What is striking about Me and You is its tone, which I can do no better than to describe as realistically idealistic. While July does not spare us the pathos implicit in the condition of her characters, she leavens it with sweetly fey comedy (discreetly underlined by the feather-light, Oscar-worthy background score of Michael Andrews). As she has explained in an interview, she sees their lives as not without hope:
This movie was inspired by the longing I carried around as a child, longing for the future, for someone to find me, for magic to descend upon my life and transform everything. It was also informed by how this longing progressed as I became an adult, slightly more fearful, more contorted, but no less fantastically hopeful.
July’s use of the word “contorted” is significant, for queer and disturbing things happen throughout the film. Robby unknowingly wanders into an online sex chat room and is solicited by an anonymous adult. Peter is accosted by a pair of sexually venturesome classmates (Natasha Slayton and Najarra Townsend) who in turn are approached by a would-be pedophile who lacks the courage of his perversions. These encounters give the film an unsettled air of trouble in the making—you keep expecting something terrible to happen. Instead, something wonderful happens, flooding you with a disarming mixture of catharsis and relief which serves to drain away any lingering suspicions that the film’s happy ending might not have been earned.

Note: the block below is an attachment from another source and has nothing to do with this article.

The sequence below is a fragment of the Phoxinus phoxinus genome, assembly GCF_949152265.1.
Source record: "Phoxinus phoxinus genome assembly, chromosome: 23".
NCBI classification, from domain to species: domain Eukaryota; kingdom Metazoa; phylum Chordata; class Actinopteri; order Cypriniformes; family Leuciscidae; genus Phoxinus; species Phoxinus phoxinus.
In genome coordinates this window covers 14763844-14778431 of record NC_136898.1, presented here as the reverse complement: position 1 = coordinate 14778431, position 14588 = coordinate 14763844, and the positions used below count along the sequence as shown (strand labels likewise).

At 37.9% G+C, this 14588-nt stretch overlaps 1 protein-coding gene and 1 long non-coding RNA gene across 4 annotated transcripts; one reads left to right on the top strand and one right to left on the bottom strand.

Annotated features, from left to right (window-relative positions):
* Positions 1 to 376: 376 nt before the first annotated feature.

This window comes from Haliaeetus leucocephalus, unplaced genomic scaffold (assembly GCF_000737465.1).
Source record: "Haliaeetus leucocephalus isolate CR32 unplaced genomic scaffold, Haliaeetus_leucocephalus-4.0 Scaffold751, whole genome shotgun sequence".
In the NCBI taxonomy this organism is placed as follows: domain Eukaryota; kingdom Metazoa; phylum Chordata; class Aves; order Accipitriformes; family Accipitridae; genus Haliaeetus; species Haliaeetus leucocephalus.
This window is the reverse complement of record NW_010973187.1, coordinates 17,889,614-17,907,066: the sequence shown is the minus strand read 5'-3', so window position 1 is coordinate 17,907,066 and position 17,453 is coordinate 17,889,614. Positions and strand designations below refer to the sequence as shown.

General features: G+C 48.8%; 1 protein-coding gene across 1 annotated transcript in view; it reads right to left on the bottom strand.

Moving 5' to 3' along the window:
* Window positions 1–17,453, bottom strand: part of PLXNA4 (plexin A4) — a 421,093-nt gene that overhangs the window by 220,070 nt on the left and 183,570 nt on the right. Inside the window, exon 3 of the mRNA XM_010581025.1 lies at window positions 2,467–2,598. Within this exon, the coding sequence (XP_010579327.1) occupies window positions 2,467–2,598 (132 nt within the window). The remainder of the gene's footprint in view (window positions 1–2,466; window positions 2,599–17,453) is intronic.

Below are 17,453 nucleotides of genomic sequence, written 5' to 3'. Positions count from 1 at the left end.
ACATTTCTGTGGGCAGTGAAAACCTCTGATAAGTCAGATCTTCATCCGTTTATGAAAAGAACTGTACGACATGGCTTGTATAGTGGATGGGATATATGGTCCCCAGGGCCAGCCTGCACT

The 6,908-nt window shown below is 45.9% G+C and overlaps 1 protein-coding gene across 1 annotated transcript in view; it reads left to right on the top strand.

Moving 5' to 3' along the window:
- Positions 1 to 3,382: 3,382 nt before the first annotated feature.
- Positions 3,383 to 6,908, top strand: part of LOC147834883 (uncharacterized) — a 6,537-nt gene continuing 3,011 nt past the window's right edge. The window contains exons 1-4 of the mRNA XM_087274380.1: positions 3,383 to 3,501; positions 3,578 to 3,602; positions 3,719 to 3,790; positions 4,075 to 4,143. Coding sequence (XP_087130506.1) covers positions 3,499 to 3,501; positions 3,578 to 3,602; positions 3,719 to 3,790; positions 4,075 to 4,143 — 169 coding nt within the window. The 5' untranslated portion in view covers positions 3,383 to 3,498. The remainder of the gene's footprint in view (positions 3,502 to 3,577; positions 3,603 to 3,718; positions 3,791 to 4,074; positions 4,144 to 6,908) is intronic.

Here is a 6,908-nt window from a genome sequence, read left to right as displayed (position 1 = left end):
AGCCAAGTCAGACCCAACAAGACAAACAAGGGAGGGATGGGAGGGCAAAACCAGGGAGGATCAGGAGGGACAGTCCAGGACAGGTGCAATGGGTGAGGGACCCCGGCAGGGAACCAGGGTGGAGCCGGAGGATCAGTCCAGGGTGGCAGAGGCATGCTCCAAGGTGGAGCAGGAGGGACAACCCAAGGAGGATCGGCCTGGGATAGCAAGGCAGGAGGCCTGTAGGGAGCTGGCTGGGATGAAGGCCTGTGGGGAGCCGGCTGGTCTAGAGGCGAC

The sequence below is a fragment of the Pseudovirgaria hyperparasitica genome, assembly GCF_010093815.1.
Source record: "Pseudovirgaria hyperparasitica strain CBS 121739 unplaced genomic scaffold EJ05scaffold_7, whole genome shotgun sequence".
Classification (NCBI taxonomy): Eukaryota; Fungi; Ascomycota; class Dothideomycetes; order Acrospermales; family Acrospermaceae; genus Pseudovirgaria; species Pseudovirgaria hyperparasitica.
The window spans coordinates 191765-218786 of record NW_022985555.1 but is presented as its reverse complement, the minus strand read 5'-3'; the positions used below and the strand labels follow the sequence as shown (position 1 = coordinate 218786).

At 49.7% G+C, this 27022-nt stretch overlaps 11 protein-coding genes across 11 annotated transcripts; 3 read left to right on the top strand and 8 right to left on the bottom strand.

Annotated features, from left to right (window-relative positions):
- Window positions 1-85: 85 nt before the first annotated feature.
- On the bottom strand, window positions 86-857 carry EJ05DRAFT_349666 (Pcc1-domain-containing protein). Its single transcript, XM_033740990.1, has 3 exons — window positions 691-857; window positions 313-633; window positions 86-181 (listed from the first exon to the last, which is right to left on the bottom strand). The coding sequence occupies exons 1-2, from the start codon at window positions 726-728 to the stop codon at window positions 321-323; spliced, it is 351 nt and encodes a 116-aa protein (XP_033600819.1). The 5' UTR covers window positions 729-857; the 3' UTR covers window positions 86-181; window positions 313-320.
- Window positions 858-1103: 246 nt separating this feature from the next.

Though poor distribution is part of the reason why Me and You and Everyone We Know has not been widely seen, I can’t imagine its having become a popular hit under even the most favorable of circumstances. It’s too quirky—and too disquieting. Indeed, I wouldn’t dream of recommending it to readers of Crisis who are uncomfortable with on-screen sex. Though nothing explicit is shown, what’s left to the imagination isn’t hard to puzzle out, and it will shock some people. (The film is rated R for “disturbing sexual content involving children.”) To this I would reply that July is doing nothing more than portraying honestly and with charm the sexual curiosity of the young, and that in any case her main narrative concerns lie elsewhere. Still, I can see how other viewers, especially those with children of their own, might disagree with me, and I hasten to say that this film, fine as it is, isn’t for everyone.
In addition, I’m not sure how fully July has plumbed the deeper social implications of her beautifully nuanced portrayal of life after marriage. I find the world she shows us to be almost too sad to contemplate, which is why the optimistic conclusion of Me and You and Everyone We Know is so powerful in its effect—and why I wonder whether that effect might be to some extent a matter of wishful thinking. This is Miranda July’s first feature film. It will be interesting to see what she thinks of it when she’s seen a bit more of life.